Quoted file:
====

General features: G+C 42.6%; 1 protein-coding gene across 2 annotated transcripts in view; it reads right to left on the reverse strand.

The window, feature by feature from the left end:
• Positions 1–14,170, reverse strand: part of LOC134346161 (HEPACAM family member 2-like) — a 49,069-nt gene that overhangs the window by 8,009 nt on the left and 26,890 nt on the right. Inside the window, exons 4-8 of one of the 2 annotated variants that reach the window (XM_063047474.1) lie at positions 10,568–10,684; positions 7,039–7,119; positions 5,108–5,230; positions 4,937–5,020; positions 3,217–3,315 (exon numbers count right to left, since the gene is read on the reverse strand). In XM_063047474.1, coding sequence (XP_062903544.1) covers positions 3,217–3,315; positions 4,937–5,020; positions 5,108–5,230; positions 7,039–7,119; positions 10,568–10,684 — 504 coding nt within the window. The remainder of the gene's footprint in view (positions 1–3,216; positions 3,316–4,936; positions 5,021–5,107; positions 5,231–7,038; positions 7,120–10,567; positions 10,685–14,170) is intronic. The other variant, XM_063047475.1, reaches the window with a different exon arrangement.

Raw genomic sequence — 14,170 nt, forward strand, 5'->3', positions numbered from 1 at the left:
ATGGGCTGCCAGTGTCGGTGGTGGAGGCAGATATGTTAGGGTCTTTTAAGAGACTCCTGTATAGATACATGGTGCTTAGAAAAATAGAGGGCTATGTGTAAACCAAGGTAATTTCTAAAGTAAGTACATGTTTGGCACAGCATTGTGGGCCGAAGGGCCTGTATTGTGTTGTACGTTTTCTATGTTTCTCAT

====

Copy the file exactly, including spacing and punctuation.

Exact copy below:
General features: G+C 42.6%; 1 protein-coding gene across 2 annotated transcripts in view; it reads right to left on the reverse strand.

The window, feature by feature from the left end:
• Positions 1–14,170, reverse strand: part of LOC134346161 (HEPACAM family member 2-like) — a 49,069-nt gene that overhangs the window by 8,009 nt on the left and 26,890 nt on the right. Inside the window, exons 4-8 of one of the 2 annotated variants that reach the window (XM_063047474.1) lie at positions 10,568–10,684; positions 7,039–7,119; positions 5,108–5,230; positions 4,937–5,020; positions 3,217–3,315 (exon numbers count right to left, since the gene is read on the reverse strand). In XM_063047474.1, coding sequence (XP_062903544.1) covers positions 3,217–3,315; positions 4,937–5,020; positions 5,108–5,230; positions 7,039–7,119; positions 10,568–10,684 — 504 coding nt within the window. The remainder of the gene's footprint in view (positions 1–3,216; positions 3,316–4,936; positions 5,021–5,107; positions 5,231–7,038; positions 7,120–10,567; positions 10,685–14,170) is intronic. The other variant, XM_063047475.1, reaches the window with a different exon arrangement.

Raw genomic sequence — 14,170 nt, forward strand, 5'->3', positions numbered from 1 at the left:
ATGGGCTGCCAGTGTCGGTGGTGGAGGCAGATATGTTAGGGTCTTTTAAGAGACTCCTGTATAGATACATGGTGCTTAGAAAAATAGAGGGCTATGTGTAAACCAAGGTAATTTCTAAAGTAAGTACATGTTTGGCACAGCATTGTGGGCCGAAGGGCCTGTATTGTGTTGTACGTTTTCTATGTTTCTCAT